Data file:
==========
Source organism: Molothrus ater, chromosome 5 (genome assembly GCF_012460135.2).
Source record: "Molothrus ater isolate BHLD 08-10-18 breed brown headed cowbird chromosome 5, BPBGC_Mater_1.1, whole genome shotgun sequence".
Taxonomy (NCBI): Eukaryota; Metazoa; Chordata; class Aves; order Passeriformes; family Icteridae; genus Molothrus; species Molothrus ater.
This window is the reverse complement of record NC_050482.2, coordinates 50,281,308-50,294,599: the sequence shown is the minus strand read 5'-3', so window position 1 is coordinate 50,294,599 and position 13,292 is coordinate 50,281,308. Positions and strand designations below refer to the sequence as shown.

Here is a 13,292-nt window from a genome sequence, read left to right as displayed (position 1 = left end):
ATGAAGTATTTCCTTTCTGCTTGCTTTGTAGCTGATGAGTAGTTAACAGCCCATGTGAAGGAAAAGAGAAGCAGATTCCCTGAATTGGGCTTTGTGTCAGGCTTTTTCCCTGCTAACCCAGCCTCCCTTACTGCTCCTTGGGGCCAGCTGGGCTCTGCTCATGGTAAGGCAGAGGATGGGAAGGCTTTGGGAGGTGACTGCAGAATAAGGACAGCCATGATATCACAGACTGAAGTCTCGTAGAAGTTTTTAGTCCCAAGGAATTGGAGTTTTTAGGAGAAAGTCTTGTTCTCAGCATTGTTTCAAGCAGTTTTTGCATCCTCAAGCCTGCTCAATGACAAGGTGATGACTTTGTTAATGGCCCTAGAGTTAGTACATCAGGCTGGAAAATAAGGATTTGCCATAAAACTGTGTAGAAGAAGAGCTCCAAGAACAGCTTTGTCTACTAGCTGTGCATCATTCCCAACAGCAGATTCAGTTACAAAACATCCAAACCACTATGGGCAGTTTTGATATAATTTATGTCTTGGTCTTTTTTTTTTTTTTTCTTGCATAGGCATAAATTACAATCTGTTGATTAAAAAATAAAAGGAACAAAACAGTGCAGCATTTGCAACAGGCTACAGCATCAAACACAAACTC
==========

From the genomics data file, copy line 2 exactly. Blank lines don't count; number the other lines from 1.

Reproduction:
Source record: "Molothrus ater isolate BHLD 08-10-18 breed brown headed cowbird chromosome 5, BPBGC_Mater_1.1, whole genome shotgun sequence".